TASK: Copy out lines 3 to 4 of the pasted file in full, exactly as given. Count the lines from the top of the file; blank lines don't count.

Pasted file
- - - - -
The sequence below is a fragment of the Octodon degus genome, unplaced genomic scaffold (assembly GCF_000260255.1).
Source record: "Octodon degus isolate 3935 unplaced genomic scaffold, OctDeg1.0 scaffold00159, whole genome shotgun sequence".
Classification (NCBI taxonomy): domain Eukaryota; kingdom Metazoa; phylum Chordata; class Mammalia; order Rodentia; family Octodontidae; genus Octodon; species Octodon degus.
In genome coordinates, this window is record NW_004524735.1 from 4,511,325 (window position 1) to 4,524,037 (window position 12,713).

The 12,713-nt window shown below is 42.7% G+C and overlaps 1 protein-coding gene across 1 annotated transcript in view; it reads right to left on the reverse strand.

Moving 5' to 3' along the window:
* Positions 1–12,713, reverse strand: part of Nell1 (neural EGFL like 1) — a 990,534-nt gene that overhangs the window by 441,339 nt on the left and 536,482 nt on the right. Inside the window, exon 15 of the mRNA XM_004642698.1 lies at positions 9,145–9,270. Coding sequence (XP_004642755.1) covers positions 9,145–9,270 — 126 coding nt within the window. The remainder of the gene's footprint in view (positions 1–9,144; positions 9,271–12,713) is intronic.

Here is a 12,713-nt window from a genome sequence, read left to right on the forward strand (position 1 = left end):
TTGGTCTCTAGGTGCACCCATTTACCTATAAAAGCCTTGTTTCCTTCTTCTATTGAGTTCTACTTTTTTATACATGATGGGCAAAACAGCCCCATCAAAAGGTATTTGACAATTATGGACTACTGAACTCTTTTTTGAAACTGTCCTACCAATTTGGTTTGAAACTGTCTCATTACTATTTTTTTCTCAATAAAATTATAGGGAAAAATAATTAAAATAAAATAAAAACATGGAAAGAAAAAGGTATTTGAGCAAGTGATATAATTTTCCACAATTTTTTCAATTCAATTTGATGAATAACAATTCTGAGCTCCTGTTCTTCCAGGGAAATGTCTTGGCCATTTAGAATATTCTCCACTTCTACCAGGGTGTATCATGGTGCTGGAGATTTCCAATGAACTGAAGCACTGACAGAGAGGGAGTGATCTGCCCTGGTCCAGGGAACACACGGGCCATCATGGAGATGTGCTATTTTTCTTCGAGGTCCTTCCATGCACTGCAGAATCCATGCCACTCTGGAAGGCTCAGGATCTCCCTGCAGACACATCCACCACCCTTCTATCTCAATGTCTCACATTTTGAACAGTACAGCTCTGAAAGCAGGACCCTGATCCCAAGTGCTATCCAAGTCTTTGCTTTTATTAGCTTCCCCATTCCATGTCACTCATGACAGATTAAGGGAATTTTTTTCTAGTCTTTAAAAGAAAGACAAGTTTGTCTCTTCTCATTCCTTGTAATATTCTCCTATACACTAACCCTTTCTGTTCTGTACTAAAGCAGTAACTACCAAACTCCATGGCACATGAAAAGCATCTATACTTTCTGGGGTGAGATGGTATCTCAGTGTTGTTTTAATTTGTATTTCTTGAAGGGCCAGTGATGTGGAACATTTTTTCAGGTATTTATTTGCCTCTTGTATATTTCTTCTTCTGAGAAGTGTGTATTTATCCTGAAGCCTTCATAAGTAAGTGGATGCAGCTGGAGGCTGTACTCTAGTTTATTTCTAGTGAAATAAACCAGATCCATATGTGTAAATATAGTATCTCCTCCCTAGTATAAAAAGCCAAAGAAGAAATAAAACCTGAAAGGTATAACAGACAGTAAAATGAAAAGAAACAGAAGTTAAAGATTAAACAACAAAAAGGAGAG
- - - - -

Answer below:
Classification (NCBI taxonomy): domain Eukaryota; kingdom Metazoa; phylum Chordata; class Mammalia; order Rodentia; family Octodontidae; genus Octodon; species Octodon degus.
In genome coordinates, this window is record NW_004524735.1 from 4,511,325 (window position 1) to 4,524,037 (window position 12,713).